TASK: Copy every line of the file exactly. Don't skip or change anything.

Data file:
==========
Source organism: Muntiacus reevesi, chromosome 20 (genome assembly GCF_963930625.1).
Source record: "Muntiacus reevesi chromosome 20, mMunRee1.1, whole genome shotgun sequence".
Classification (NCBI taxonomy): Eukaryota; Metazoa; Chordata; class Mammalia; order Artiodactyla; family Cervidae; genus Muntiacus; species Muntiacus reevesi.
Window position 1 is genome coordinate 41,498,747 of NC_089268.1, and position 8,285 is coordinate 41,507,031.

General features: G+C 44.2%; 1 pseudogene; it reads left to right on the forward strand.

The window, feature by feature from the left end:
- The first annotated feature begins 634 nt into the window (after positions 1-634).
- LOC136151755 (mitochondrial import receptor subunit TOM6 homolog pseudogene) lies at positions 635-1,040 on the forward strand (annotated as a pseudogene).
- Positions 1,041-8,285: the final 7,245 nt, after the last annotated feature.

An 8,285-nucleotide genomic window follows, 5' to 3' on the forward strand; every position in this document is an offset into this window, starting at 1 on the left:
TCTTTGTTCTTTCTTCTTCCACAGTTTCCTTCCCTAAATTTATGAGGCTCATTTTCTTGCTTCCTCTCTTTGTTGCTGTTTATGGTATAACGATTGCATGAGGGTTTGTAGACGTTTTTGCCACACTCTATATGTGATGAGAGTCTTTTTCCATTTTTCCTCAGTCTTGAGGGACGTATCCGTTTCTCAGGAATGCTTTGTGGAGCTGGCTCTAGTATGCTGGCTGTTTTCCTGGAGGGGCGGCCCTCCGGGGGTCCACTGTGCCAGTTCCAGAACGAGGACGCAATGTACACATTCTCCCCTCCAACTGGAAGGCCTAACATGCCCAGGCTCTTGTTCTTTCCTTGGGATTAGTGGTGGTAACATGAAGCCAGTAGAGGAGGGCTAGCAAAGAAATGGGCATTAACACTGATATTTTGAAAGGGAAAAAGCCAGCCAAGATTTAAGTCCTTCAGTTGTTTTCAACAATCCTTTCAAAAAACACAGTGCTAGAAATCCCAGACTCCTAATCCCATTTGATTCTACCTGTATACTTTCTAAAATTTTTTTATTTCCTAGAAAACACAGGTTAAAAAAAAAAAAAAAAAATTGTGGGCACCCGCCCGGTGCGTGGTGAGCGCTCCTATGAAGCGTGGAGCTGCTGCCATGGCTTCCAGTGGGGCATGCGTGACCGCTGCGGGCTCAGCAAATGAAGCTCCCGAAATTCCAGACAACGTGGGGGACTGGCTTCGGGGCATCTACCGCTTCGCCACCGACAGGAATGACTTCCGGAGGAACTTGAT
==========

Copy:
Source organism: Muntiacus reevesi, chromosome 20 (genome assembly GCF_963930625.1).
Source record: "Muntiacus reevesi chromosome 20, mMunRee1.1, whole genome shotgun sequence".
Classification (NCBI taxonomy): Eukaryota; Metazoa; Chordata; class Mammalia; order Artiodactyla; family Cervidae; genus Muntiacus; species Muntiacus reevesi.
Window position 1 is genome coordinate 41,498,747 of NC_089268.1, and position 8,285 is coordinate 41,507,031.

General features: G+C 44.2%; 1 pseudogene; it reads left to right on the forward strand.

The window, feature by feature from the left end:
- The first annotated feature begins 634 nt into the window (after positions 1-634).
- LOC136151755 (mitochondrial import receptor subunit TOM6 homolog pseudogene) lies at positions 635-1,040 on the forward strand (annotated as a pseudogene).
- Positions 1,041-8,285: the final 7,245 nt, after the last annotated feature.

An 8,285-nucleotide genomic window follows, 5' to 3' on the forward strand; every position in this document is an offset into this window, starting at 1 on the left:
TCTTTGTTCTTTCTTCTTCCACAGTTTCCTTCCCTAAATTTATGAGGCTCATTTTCTTGCTTCCTCTCTTTGTTGCTGTTTATGGTATAACGATTGCATGAGGGTTTGTAGACGTTTTTGCCACACTCTATATGTGATGAGAGTCTTTTTCCATTTTTCCTCAGTCTTGAGGGACGTATCCGTTTCTCAGGAATGCTTTGTGGAGCTGGCTCTAGTATGCTGGCTGTTTTCCTGGAGGGGCGGCCCTCCGGGGGTCCACTGTGCCAGTTCCAGAACGAGGACGCAATGTACACATTCTCCCCTCCAACTGGAAGGCCTAACATGCCCAGGCTCTTGTTCTTTCCTTGGGATTAGTGGTGGTAACATGAAGCCAGTAGAGGAGGGCTAGCAAAGAAATGGGCATTAACACTGATATTTTGAAAGGGAAAAAGCCAGCCAAGATTTAAGTCCTTCAGTTGTTTTCAACAATCCTTTCAAAAAACACAGTGCTAGAAATCCCAGACTCCTAATCCCATTTGATTCTACCTGTATACTTTCTAAAATTTTTTTATTTCCTAGAAAACACAGGTTAAAAAAAAAAAAAAAAAATTGTGGGCACCCGCCCGGTGCGTGGTGAGCGCTCCTATGAAGCGTGGAGCTGCTGCCATGGCTTCCAGTGGGGCATGCGTGACCGCTGCGGGCTCAGCAAATGAAGCTCCCGAAATTCCAGACAACGTGGGGGACTGGCTTCGGGGCATCTACCGCTTCGCCACCGACAGGAATGACTTCCGGAGGAACTTGAT